It's my personal soapbox, a place for me to express thoughts and feelings, musings and rants, reflections and recollections; to have fun with words -- about things spiritual, environmental, social, political, economic, and, from time to time, personal. And of course about peace. Soapboxes are in public places (as London's legendary Hyde Park) on purpose, and so I invite conversations with you, for it is through civil discourse that we can gain some perspective on the seeming chaos of these changing times and learn together how to shape a positive future for ourselves, our communities, and the generations to come.

Tuesday, August 15, 2017

On Richard Dawkins, Liberals, and Islamophobia

Last week, the Commonwealth Club of California hosted a discussion with British scientist Richard Dawkins. Moderated by journalist and Stanford media fellow Mary Ellen Hannibal, the main focus of the conversation was Dawkins’ new book, Science in the Soul. Dawkins, a famously devout pooh-pooh-er of all things religious and/or spiritual, was quick to point out that the title of the book did not signal a miraculous conversion of some sort from his own religious beliefs, i.e., atheism, reason, and observation-based evidence.

In the course of an hour-long conversation that touched deeply on many topics relating to science, the scientific method, evolutionary biology, and the future of humanity, one questioner from the audience asked him, “Are liberals afraid of Islam?” 

In his answer, Dawkins questioned the moral authority of “liberals” who decry misogyny, homophobia, and the like but yet “give a free pass” to Islam with respect to these forms of hate in preference to supporting Muslims as “victims of oppression from the West.” In his view, however, it is not the West that has victimized Muslims but rather Islam itself, implying that it is Islam that requires its followers to practice hateful behavior against women and gays and thus that Islam is in need of reform.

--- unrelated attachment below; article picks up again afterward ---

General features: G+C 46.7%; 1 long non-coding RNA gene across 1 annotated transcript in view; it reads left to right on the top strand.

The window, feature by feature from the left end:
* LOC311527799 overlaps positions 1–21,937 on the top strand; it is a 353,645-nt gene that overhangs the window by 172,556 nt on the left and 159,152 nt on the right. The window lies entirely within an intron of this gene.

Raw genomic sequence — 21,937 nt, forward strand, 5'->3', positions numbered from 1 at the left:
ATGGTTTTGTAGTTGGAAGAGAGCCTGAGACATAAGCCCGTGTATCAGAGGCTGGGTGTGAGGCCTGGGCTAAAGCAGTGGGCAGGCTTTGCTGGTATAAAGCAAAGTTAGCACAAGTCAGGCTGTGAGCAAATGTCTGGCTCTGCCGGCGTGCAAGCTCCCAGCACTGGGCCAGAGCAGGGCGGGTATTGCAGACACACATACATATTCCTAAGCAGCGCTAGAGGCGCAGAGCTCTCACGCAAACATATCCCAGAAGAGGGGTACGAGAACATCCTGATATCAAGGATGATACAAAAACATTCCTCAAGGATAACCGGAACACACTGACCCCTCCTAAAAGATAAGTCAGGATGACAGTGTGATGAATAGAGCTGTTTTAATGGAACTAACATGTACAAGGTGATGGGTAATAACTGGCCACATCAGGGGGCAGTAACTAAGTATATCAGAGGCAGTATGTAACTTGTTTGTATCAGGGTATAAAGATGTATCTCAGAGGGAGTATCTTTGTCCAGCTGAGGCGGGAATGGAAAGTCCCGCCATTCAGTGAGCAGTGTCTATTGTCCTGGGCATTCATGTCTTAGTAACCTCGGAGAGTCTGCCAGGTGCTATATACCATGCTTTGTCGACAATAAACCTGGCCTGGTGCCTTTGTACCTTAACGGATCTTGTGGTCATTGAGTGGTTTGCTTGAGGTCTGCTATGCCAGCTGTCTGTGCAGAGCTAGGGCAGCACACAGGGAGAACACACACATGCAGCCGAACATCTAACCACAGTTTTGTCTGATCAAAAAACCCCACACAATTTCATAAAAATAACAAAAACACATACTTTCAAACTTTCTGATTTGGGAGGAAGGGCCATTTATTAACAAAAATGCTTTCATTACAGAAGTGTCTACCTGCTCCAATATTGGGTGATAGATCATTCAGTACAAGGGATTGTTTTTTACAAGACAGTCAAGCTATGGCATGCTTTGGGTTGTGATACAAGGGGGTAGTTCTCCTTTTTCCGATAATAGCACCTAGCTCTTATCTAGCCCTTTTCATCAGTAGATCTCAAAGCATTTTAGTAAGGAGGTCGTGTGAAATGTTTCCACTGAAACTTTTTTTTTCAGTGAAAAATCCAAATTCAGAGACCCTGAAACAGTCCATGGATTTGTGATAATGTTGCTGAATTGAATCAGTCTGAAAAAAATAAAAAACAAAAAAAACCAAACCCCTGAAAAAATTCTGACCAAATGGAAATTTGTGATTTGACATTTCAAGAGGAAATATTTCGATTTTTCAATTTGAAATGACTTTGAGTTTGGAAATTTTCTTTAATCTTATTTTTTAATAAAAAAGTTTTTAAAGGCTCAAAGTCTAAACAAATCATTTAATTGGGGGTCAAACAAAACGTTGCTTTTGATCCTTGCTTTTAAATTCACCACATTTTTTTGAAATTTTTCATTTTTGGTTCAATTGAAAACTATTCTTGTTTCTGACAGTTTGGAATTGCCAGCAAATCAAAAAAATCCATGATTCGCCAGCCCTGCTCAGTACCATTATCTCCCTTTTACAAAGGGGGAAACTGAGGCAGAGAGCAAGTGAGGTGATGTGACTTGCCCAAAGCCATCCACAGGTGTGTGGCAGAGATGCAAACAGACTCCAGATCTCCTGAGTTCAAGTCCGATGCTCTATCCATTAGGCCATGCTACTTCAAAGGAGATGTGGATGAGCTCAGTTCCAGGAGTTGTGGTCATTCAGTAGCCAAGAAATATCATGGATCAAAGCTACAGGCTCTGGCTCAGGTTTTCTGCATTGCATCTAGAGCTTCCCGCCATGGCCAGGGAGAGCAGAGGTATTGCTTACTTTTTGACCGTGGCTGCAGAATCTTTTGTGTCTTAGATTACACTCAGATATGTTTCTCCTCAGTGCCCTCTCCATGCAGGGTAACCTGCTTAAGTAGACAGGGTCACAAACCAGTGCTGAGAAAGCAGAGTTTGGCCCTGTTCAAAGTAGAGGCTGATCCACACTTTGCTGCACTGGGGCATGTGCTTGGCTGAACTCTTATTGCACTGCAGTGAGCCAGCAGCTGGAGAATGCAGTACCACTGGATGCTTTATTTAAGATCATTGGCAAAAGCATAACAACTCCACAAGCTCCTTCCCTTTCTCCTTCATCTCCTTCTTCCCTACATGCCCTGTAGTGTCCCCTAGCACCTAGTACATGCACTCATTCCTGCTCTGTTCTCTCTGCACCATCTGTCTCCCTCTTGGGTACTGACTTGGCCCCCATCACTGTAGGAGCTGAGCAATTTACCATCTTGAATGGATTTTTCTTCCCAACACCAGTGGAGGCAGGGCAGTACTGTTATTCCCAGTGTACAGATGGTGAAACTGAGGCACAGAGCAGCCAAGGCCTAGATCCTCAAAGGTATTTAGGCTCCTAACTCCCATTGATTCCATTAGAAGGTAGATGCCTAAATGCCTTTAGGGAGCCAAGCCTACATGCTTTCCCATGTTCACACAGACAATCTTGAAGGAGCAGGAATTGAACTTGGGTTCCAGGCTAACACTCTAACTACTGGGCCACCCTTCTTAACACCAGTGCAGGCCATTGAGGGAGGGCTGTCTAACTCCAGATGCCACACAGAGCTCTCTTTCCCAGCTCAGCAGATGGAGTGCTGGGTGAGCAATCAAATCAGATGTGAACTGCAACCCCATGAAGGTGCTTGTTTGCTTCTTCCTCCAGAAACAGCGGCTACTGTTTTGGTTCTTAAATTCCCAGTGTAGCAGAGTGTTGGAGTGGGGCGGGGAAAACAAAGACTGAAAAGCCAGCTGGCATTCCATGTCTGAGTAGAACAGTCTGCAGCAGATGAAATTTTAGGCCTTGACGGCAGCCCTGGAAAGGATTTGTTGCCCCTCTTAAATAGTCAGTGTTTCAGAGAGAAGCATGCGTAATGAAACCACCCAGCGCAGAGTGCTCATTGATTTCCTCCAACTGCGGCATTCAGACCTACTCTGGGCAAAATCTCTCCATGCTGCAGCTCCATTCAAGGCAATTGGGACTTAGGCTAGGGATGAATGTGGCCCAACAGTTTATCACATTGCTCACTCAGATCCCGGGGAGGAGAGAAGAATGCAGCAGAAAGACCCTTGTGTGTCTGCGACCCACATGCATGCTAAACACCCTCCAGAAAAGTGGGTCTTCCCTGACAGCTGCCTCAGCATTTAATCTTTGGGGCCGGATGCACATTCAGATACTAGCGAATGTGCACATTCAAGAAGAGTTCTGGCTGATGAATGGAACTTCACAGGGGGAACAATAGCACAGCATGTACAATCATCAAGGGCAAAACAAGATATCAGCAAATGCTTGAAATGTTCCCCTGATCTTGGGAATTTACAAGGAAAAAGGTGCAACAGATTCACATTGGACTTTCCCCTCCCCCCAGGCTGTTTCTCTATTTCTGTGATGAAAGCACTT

In my opinion, Dawkins’ is an overly simplistic view of the origins of misogyny and homophobia among Muslims. With no data to back me up (so let the comments begin!), I would nevertheless “guess” that many if not most practicing and even devout Muslims, particularly those in the West, are not misogynists or homophobes, at least no more than the general population at large. Rather, I would posit that misogyny and homophobia arise much more from cultural norms of society at large and just plain ignorance-based fear of people who are “different” rather than from the dictates of religion.

Further, it is a common practice, particularly among religious fundamentalists not only of Islam but of Christianity and Judaism, as well, to cherry-pick passages from their respective religious texts to justify misogyny, homophobia, racism, slavery, and other expressions of hateful and hurtful behavior in the name of eradicating sin and apostasy. Of course, those same texts could also be, and often are, cherry-picked to instead demand love and brotherhood and inclusion.

So, it’s not so much Islam or other religions themselves that are at fault but rather some practitioners of those religions who have a particular cultural, social, or political agenda they want to “sell” by saying, in effect, to paraphrase comic Flip Wilson’s character Geraldine, “I didn’t want to hate all those folks. The Lord made me do it!” Actually, Geraldine’s original wording is right: “The Devil made me do it!”

If you’d like to hear a recording of the Commonwealth Club’s full interview with Richard Dawkins, click here.


  1. I agree that the society dictates more than the religion.

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  3. I concur with you completely. We ought not carefully select things from a book or discussion and should regard different religions and others perspective.